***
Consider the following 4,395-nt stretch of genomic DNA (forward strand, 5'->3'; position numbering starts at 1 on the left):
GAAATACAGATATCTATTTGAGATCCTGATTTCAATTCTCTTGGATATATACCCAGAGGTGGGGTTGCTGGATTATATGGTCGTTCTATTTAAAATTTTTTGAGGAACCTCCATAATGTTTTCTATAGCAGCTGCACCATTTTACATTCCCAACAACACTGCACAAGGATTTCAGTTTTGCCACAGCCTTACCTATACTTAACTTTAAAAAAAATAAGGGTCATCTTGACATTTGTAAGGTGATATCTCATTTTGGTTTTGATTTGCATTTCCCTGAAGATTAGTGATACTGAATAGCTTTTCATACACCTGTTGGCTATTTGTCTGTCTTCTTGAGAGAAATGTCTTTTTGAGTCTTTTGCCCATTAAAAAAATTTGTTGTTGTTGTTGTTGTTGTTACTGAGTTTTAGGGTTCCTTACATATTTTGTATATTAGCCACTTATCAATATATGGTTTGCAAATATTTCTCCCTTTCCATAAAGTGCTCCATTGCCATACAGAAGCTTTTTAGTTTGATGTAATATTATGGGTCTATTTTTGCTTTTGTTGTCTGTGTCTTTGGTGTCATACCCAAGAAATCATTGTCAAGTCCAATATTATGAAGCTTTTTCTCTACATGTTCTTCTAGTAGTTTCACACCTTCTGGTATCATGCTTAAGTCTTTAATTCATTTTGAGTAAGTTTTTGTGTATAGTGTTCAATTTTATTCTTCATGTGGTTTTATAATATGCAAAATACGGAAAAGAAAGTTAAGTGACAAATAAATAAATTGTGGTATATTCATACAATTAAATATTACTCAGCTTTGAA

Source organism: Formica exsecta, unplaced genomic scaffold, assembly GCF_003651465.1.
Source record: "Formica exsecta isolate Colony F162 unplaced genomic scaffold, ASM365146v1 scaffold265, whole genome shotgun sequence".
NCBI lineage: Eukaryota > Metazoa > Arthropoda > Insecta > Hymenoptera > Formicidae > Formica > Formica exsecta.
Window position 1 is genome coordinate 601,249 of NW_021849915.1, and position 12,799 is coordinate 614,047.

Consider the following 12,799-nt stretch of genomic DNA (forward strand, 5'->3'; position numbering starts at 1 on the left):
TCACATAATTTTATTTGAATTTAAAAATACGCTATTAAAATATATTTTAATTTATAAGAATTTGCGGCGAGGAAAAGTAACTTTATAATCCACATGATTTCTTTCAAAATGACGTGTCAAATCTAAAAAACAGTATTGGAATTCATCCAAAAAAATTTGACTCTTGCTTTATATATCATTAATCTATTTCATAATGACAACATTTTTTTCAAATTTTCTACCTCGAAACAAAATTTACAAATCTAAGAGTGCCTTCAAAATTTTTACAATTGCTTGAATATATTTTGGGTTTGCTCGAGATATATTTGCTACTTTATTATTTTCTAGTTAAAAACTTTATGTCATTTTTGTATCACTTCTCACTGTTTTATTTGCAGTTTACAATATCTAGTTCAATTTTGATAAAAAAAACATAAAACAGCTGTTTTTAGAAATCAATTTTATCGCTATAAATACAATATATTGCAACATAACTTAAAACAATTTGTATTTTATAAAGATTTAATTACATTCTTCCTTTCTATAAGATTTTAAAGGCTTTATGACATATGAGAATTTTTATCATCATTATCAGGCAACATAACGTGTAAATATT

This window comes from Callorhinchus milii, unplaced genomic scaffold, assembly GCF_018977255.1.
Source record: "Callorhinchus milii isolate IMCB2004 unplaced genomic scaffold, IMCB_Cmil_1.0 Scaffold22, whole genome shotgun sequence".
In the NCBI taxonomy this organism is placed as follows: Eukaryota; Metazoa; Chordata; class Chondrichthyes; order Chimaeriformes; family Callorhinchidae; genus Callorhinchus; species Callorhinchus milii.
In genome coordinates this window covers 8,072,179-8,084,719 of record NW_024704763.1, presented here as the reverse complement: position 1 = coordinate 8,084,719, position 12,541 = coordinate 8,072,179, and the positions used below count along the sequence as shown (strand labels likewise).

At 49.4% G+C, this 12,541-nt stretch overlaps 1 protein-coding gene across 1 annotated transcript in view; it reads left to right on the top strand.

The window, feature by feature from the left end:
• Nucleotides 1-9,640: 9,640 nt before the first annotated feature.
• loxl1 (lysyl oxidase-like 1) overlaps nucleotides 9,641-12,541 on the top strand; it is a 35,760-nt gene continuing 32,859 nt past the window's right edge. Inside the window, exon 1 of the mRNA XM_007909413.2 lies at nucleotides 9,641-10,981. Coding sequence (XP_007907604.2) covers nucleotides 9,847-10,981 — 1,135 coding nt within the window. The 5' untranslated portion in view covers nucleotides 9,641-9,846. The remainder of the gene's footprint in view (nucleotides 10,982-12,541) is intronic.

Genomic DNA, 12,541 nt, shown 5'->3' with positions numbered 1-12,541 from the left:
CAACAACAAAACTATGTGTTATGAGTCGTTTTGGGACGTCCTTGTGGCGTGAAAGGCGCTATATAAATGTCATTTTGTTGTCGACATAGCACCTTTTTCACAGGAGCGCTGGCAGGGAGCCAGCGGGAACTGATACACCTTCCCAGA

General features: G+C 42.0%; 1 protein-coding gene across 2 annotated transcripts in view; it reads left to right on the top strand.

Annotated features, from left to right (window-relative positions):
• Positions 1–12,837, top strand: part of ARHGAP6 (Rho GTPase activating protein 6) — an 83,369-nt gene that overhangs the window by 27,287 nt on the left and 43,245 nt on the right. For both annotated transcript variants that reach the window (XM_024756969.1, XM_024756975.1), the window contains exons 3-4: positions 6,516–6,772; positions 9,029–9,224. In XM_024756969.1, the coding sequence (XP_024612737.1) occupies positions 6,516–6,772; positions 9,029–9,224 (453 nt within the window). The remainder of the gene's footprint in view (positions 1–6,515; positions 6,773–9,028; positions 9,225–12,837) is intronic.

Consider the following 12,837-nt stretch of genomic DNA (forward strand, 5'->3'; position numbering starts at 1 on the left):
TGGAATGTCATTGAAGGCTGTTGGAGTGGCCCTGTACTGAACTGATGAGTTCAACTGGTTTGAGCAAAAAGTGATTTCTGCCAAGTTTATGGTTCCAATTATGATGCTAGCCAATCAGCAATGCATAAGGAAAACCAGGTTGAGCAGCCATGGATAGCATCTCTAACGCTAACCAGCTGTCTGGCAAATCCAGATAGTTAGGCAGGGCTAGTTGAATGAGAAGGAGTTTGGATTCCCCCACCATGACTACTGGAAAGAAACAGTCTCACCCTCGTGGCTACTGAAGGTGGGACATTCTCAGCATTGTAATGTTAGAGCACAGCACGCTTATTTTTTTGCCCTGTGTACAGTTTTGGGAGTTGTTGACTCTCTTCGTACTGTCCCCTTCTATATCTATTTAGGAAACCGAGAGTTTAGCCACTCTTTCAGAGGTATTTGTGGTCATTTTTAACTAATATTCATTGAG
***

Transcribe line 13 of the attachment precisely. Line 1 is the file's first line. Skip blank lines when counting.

At 49.4% G+C, this 12,541-nt stretch overlaps 1 protein-coding gene across 1 annotated transcript in view; it reads left to right on the top strand.